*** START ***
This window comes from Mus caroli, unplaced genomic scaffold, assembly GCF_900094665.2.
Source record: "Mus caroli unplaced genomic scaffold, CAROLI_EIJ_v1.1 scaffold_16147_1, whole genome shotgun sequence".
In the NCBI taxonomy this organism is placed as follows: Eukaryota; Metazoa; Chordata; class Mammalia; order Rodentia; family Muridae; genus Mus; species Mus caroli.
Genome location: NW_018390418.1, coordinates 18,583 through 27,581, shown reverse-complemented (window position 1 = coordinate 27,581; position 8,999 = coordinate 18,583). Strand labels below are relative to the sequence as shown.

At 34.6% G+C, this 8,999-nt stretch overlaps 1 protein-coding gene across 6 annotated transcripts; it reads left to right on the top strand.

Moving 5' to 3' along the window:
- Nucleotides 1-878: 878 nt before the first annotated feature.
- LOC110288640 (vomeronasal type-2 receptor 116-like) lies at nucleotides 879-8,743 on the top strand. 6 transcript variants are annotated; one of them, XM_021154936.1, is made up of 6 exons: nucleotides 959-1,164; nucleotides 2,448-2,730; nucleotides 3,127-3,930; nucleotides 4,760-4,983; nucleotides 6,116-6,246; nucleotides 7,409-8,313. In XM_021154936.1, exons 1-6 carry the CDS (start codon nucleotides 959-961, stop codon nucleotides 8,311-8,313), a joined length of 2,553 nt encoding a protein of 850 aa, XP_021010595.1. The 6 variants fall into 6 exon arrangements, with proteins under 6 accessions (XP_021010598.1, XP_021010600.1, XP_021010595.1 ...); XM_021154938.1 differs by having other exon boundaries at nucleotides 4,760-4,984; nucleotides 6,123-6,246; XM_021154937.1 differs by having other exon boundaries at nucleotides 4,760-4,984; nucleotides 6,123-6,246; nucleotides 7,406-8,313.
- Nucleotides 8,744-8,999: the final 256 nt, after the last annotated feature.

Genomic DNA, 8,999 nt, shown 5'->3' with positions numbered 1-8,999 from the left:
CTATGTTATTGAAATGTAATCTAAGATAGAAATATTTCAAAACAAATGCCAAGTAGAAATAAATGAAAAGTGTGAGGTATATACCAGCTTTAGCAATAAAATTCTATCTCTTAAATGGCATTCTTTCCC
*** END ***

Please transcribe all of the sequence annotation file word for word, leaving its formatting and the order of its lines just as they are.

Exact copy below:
This window comes from Mus caroli, unplaced genomic scaffold, assembly GCF_900094665.2.
Source record: "Mus caroli unplaced genomic scaffold, CAROLI_EIJ_v1.1 scaffold_16147_1, whole genome shotgun sequence".
In the NCBI taxonomy this organism is placed as follows: Eukaryota; Metazoa; Chordata; class Mammalia; order Rodentia; family Muridae; genus Mus; species Mus caroli.
Genome location: NW_018390418.1, coordinates 18,583 through 27,581, shown reverse-complemented (window position 1 = coordinate 27,581; position 8,999 = coordinate 18,583). Strand labels below are relative to the sequence as shown.

At 34.6% G+C, this 8,999-nt stretch overlaps 1 protein-coding gene across 6 annotated transcripts; it reads left to right on the top strand.

Moving 5' to 3' along the window:
- Nucleotides 1-878: 878 nt before the first annotated feature.
- LOC110288640 (vomeronasal type-2 receptor 116-like) lies at nucleotides 879-8,743 on the top strand. 6 transcript variants are annotated; one of them, XM_021154936.1, is made up of 6 exons: nucleotides 959-1,164; nucleotides 2,448-2,730; nucleotides 3,127-3,930; nucleotides 4,760-4,983; nucleotides 6,116-6,246; nucleotides 7,409-8,313. In XM_021154936.1, exons 1-6 carry the CDS (start codon nucleotides 959-961, stop codon nucleotides 8,311-8,313), a joined length of 2,553 nt encoding a protein of 850 aa, XP_021010595.1. The 6 variants fall into 6 exon arrangements, with proteins under 6 accessions (XP_021010598.1, XP_021010600.1, XP_021010595.1 ...); XM_021154938.1 differs by having other exon boundaries at nucleotides 4,760-4,984; nucleotides 6,123-6,246; XM_021154937.1 differs by having other exon boundaries at nucleotides 4,760-4,984; nucleotides 6,123-6,246; nucleotides 7,406-8,313.
- Nucleotides 8,744-8,999: the final 256 nt, after the last annotated feature.

Genomic DNA, 8,999 nt, shown 5'->3' with positions numbered 1-8,999 from the left:
CTATGTTATTGAAATGTAATCTAAGATAGAAATATTTCAAAACAAATGCCAAGTAGAAATAAATGAAAAGTGTGAGGTATATACCAGCTTTAGCAATAAAATTCTATCTCTTAAATGGCATTCTTTCCC